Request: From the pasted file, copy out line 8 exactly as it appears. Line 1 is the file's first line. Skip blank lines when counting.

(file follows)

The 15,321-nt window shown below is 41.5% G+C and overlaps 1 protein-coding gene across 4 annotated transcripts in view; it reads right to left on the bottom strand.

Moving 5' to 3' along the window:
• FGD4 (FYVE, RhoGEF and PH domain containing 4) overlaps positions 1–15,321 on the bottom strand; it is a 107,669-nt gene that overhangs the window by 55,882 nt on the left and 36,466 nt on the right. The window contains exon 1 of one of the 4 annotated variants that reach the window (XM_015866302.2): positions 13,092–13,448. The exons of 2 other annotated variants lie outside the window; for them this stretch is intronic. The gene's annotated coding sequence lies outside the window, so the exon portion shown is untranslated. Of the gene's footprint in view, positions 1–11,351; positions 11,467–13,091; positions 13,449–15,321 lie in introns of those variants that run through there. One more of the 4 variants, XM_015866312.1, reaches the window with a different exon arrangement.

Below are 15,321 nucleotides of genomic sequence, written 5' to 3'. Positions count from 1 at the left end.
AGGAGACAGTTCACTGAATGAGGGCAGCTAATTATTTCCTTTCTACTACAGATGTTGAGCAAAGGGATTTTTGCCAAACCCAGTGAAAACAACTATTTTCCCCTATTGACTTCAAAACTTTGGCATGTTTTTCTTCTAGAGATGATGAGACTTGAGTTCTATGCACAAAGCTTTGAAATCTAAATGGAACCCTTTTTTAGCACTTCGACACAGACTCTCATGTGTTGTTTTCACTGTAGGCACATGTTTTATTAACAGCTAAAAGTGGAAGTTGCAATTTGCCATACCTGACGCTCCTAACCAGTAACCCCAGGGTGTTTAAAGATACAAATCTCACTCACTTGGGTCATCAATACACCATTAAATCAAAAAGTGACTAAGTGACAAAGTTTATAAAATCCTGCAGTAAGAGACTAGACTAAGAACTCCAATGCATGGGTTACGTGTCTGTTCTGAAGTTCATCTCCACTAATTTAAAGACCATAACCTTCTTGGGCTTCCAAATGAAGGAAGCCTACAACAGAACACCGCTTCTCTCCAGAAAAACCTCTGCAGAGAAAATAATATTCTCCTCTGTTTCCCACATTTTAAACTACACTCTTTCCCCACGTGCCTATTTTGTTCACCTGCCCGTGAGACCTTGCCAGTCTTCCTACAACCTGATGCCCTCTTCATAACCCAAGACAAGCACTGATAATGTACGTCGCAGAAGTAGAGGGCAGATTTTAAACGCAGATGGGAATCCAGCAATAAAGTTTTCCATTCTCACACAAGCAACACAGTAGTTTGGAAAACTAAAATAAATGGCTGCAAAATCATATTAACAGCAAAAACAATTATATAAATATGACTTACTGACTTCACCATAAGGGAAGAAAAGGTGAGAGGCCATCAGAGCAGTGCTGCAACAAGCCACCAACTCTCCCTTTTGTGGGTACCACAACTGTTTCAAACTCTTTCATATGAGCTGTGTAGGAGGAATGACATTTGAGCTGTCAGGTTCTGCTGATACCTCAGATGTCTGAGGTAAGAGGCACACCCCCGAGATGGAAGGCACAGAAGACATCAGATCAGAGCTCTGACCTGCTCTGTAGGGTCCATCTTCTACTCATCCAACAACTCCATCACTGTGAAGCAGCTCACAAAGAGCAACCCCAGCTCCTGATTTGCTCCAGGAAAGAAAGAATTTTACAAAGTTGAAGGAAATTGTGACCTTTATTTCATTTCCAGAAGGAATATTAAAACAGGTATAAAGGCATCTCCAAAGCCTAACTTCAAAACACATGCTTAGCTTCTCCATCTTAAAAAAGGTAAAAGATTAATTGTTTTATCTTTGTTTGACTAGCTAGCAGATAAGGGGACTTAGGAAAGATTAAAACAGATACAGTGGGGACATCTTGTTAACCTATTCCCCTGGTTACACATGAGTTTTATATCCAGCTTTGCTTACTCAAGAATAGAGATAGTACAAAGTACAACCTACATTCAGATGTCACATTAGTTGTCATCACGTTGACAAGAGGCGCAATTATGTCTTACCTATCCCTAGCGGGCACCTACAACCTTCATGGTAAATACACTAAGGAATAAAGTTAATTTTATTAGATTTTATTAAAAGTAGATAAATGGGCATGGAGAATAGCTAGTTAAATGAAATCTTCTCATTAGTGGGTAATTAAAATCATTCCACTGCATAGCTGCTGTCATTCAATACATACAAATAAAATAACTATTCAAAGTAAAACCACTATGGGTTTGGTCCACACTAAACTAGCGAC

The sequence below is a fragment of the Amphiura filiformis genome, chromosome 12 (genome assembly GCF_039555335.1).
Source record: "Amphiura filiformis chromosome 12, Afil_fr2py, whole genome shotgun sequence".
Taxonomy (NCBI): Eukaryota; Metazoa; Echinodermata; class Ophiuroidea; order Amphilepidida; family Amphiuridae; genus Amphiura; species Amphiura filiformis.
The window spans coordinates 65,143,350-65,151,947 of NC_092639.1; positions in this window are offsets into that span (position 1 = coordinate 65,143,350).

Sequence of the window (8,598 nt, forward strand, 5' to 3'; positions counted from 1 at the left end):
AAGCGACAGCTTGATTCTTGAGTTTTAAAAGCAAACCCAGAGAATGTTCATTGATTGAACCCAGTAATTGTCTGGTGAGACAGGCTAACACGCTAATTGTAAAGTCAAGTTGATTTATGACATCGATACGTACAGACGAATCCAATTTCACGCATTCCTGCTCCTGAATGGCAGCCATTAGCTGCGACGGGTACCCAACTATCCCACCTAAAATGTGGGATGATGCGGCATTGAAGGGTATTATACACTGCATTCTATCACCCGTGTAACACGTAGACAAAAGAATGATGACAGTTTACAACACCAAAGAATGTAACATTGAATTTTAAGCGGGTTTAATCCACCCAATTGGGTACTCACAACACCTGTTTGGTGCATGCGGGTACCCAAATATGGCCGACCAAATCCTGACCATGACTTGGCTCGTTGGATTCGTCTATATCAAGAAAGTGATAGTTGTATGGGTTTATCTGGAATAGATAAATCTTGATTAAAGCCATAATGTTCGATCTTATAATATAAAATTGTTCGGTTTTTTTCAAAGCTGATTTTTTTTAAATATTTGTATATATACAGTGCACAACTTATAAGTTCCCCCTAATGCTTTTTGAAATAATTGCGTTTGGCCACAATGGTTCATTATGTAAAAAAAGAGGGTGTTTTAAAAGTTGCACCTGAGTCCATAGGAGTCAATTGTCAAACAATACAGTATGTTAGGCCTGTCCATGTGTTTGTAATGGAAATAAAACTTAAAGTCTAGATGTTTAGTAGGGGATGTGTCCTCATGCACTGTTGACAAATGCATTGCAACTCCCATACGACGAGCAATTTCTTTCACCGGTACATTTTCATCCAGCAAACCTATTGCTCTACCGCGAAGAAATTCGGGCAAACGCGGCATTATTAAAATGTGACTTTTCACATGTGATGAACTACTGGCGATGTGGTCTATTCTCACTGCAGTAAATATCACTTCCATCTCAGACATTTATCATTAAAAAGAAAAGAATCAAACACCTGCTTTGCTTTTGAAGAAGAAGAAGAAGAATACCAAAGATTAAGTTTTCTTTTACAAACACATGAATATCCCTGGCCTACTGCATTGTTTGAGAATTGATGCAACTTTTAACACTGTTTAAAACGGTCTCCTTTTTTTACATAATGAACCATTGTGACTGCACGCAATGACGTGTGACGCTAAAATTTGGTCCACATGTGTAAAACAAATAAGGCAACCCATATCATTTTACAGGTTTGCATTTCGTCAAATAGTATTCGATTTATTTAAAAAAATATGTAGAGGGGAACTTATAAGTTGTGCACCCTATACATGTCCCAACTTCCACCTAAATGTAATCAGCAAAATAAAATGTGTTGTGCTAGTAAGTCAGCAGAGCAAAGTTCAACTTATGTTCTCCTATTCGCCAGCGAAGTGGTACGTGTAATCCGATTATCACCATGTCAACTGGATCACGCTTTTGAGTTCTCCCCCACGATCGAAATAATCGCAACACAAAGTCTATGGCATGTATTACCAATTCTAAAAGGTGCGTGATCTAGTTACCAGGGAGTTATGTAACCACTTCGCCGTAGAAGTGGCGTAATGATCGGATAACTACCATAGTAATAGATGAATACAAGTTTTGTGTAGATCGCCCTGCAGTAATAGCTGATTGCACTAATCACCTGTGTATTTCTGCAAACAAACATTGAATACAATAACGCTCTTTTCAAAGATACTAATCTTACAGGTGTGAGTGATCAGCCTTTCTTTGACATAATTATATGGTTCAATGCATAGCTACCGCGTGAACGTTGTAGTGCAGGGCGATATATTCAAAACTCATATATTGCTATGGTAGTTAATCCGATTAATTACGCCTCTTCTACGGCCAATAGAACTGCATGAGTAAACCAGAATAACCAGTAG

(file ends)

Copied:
Taxonomy (NCBI): Eukaryota; Metazoa; Echinodermata; class Ophiuroidea; order Amphilepidida; family Amphiuridae; genus Amphiura; species Amphiura filiformis.